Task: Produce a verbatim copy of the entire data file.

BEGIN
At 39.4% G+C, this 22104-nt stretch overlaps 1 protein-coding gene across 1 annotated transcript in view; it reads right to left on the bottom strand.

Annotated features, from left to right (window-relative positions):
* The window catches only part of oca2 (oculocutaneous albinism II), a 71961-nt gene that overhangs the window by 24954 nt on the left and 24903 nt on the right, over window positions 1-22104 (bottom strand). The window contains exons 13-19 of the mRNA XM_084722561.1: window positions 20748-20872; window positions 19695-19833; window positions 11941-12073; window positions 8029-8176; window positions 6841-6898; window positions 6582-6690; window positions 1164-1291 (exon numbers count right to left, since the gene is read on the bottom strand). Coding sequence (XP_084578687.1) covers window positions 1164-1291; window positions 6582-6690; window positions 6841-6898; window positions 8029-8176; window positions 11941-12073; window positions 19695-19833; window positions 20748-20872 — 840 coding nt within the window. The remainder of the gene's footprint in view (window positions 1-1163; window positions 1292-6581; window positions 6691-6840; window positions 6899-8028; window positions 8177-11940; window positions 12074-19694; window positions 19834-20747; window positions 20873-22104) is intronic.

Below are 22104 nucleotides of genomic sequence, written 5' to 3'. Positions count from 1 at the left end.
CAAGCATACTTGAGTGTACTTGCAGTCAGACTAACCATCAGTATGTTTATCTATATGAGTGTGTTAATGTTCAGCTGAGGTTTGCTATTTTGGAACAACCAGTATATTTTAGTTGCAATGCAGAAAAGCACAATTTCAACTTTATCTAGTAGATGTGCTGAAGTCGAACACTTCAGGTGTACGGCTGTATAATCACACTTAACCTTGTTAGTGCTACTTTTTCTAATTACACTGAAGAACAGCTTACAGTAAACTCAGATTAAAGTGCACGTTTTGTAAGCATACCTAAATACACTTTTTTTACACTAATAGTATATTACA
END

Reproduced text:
At 39.4% G+C, this 22104-nt stretch overlaps 1 protein-coding gene across 1 annotated transcript in view; it reads right to left on the bottom strand.

Annotated features, from left to right (window-relative positions):
* The window catches only part of oca2 (oculocutaneous albinism II), a 71961-nt gene that overhangs the window by 24954 nt on the left and 24903 nt on the right, over window positions 1-22104 (bottom strand). The window contains exons 13-19 of the mRNA XM_084722561.1: window positions 20748-20872; window positions 19695-19833; window positions 11941-12073; window positions 8029-8176; window positions 6841-6898; window positions 6582-6690; window positions 1164-1291 (exon numbers count right to left, since the gene is read on the bottom strand). Coding sequence (XP_084578687.1) covers window positions 1164-1291; window positions 6582-6690; window positions 6841-6898; window positions 8029-8176; window positions 11941-12073; window positions 19695-19833; window positions 20748-20872 — 840 coding nt within the window. The remainder of the gene's footprint in view (window positions 1-1163; window positions 1292-6581; window positions 6691-6840; window positions 6899-8028; window positions 8177-11940; window positions 12074-19694; window positions 19834-20747; window positions 20873-22104) is intronic.

Below are 22104 nucleotides of genomic sequence, written 5' to 3'. Positions count from 1 at the left end.
CAAGCATACTTGAGTGTACTTGCAGTCAGACTAACCATCAGTATGTTTATCTATATGAGTGTGTTAATGTTCAGCTGAGGTTTGCTATTTTGGAACAACCAGTATATTTTAGTTGCAATGCAGAAAAGCACAATTTCAACTTTATCTAGTAGATGTGCTGAAGTCGAACACTTCAGGTGTACGGCTGTATAATCACACTTAACCTTGTTAGTGCTACTTTTTCTAATTACACTGAAGAACAGCTTACAGTAAACTCAGATTAAAGTGCACGTTTTGTAAGCATACCTAAATACACTTTTTTTACACTAATAGTATATTACA